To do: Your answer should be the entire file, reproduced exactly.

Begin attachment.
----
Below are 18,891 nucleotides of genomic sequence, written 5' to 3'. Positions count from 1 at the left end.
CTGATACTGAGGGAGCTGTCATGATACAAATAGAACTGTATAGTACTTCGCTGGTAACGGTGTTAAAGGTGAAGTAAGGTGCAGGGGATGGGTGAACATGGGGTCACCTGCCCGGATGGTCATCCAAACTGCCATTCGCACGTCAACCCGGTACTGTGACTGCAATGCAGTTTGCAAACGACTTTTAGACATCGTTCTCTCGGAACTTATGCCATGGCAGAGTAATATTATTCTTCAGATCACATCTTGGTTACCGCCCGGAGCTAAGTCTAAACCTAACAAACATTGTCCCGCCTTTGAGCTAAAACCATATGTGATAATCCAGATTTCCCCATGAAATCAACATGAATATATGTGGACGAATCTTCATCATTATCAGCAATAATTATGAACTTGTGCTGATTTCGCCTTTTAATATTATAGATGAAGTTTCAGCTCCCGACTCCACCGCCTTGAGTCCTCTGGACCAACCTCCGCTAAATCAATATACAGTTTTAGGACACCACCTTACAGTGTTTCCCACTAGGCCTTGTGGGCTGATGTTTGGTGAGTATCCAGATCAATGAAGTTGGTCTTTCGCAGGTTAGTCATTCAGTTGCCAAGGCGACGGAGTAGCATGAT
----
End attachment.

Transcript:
Below are 18,891 nucleotides of genomic sequence, written 5' to 3'. Positions count from 1 at the left end.
CTGATACTGAGGGAGCTGTCATGATACAAATAGAACTGTATAGTACTTCGCTGGTAACGGTGTTAAAGGTGAAGTAAGGTGCAGGGGATGGGTGAACATGGGGTCACCTGCCCGGATGGTCATCCAAACTGCCATTCGCACGTCAACCCGGTACTGTGACTGCAATGCAGTTTGCAAACGACTTTTAGACATCGTTCTCTCGGAACTTATGCCATGGCAGAGTAATATTATTCTTCAGATCACATCTTGGTTACCGCCCGGAGCTAAGTCTAAACCTAACAAACATTGTCCCGCCTTTGAGCTAAAACCATATGTGATAATCCAGATTTCCCCATGAAATCAACATGAATATATGTGGACGAATCTTCATCATTATCAGCAATAATTATGAACTTGTGCTGATTTCGCCTTTTAATATTATAGATGAAGTTTCAGCTCCCGACTCCACCGCCTTGAGTCCTCTGGACCAACCTCCGCTAAATCAATATACAGTTTTAGGACACCACCTTACAGTGTTTCCCACTAGGCCTTGTGGGCTGATGTTTGGTGAGTATCCAGATCAATGAAGTTGGTCTTTCGCAGGTTAGTCATTCAGTTGCCAAGGCGACGGAGTAGCATGAT